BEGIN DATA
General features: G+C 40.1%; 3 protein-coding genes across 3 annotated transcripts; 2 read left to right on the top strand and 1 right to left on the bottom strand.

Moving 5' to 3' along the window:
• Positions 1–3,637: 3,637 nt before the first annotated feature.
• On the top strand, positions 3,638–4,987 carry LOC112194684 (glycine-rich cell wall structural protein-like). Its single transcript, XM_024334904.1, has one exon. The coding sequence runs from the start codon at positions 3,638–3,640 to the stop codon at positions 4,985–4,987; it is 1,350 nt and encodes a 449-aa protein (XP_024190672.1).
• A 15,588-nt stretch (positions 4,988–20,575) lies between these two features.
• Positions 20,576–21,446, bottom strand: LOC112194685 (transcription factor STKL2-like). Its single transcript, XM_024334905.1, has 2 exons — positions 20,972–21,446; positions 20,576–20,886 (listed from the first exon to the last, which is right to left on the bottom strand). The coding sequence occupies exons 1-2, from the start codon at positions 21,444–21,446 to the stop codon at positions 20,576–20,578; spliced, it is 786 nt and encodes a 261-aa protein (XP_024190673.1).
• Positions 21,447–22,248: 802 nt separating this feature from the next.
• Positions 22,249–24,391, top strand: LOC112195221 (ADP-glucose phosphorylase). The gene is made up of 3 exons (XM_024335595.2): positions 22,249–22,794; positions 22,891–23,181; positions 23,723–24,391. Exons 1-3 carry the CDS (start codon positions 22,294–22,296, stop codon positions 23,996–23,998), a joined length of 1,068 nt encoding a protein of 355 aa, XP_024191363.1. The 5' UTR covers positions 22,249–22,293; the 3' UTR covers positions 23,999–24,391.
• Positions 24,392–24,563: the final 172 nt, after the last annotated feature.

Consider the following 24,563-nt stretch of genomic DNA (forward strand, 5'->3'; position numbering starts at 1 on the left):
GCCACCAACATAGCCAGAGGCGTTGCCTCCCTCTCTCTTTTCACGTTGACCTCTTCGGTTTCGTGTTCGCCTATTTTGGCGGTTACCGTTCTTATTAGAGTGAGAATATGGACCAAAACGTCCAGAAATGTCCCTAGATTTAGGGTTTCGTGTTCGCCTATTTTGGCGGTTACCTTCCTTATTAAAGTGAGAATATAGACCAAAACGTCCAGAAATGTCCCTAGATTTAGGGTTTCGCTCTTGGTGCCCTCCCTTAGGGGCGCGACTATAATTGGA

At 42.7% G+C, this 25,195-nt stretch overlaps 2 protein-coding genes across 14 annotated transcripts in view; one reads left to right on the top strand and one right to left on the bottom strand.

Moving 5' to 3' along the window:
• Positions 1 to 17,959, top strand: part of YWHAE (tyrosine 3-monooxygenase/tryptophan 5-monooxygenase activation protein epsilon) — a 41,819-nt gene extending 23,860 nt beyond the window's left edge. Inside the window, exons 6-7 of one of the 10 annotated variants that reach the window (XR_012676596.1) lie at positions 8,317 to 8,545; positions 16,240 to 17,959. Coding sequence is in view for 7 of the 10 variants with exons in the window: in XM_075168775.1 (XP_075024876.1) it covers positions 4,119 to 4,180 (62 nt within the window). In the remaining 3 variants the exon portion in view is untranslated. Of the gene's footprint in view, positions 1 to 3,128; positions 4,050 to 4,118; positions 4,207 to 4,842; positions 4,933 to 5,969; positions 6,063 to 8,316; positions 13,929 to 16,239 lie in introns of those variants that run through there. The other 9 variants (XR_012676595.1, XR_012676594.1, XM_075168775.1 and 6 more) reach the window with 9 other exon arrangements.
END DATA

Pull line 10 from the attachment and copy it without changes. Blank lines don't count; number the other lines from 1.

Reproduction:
Consider the following 24,563-nt stretch of genomic DNA (forward strand, 5'->3'; position numbering starts at 1 on the left):